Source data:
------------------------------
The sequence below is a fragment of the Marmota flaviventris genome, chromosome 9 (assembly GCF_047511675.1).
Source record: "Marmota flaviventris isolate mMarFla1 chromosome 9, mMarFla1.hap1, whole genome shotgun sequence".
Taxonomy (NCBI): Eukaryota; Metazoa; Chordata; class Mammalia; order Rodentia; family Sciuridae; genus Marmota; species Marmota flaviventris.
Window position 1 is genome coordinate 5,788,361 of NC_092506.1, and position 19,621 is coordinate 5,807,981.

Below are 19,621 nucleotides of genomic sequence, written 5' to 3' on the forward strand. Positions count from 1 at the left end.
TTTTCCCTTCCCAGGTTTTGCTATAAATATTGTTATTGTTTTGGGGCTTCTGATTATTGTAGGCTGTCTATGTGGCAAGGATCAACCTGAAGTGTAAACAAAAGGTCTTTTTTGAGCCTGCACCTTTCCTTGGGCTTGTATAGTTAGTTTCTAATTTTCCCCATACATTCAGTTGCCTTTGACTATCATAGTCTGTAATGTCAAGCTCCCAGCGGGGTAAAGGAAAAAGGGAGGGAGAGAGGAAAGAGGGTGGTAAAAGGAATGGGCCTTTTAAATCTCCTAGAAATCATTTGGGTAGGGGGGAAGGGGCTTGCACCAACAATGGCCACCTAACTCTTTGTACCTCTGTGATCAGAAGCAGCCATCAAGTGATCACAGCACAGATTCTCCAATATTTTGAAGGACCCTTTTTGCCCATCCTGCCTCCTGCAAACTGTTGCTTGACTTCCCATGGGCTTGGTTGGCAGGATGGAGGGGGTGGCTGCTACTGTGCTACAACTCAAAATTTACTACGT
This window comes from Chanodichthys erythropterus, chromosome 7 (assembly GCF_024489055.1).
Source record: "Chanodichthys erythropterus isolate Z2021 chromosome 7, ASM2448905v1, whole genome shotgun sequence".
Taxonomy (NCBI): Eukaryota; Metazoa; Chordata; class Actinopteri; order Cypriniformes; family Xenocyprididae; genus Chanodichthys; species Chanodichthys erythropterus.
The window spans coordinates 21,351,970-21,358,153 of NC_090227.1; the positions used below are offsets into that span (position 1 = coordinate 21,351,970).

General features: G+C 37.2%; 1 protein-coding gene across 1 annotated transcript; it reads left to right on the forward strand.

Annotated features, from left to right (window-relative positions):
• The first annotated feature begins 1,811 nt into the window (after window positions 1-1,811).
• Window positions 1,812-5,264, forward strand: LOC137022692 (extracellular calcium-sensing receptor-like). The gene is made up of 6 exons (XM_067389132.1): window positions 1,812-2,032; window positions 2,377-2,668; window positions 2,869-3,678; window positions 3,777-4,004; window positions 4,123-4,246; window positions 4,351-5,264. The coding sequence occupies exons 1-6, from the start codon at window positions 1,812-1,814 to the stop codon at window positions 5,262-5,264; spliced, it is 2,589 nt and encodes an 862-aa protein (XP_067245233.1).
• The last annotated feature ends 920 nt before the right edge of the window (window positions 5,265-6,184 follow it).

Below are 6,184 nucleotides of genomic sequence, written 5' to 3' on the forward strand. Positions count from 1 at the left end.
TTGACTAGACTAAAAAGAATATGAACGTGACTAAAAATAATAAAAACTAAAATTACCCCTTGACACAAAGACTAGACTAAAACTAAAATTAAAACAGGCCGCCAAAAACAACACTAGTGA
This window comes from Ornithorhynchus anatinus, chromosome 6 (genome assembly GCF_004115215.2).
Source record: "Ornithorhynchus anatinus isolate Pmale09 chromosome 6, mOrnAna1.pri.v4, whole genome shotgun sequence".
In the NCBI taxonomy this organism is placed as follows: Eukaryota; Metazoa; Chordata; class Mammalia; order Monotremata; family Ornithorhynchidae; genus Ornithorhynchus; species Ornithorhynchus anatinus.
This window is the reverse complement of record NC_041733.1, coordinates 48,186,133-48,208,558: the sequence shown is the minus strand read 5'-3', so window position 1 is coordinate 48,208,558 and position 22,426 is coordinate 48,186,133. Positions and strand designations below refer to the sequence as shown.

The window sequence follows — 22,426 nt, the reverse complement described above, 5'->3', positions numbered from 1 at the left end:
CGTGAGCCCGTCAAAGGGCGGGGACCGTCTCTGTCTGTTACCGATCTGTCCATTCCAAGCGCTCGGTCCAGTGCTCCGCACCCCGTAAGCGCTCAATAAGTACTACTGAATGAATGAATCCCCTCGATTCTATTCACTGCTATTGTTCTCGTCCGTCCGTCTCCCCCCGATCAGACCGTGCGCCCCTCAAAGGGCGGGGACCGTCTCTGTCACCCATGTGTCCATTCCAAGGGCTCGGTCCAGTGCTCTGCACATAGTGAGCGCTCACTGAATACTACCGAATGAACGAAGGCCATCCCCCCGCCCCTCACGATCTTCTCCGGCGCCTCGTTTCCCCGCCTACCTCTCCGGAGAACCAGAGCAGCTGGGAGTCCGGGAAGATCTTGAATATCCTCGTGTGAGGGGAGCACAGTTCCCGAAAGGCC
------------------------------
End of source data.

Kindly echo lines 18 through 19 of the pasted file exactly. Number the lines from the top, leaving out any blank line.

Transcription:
This window comes from Ornithorhynchus anatinus, chromosome 6 (genome assembly GCF_004115215.2).
Source record: "Ornithorhynchus anatinus isolate Pmale09 chromosome 6, mOrnAna1.pri.v4, whole genome shotgun sequence".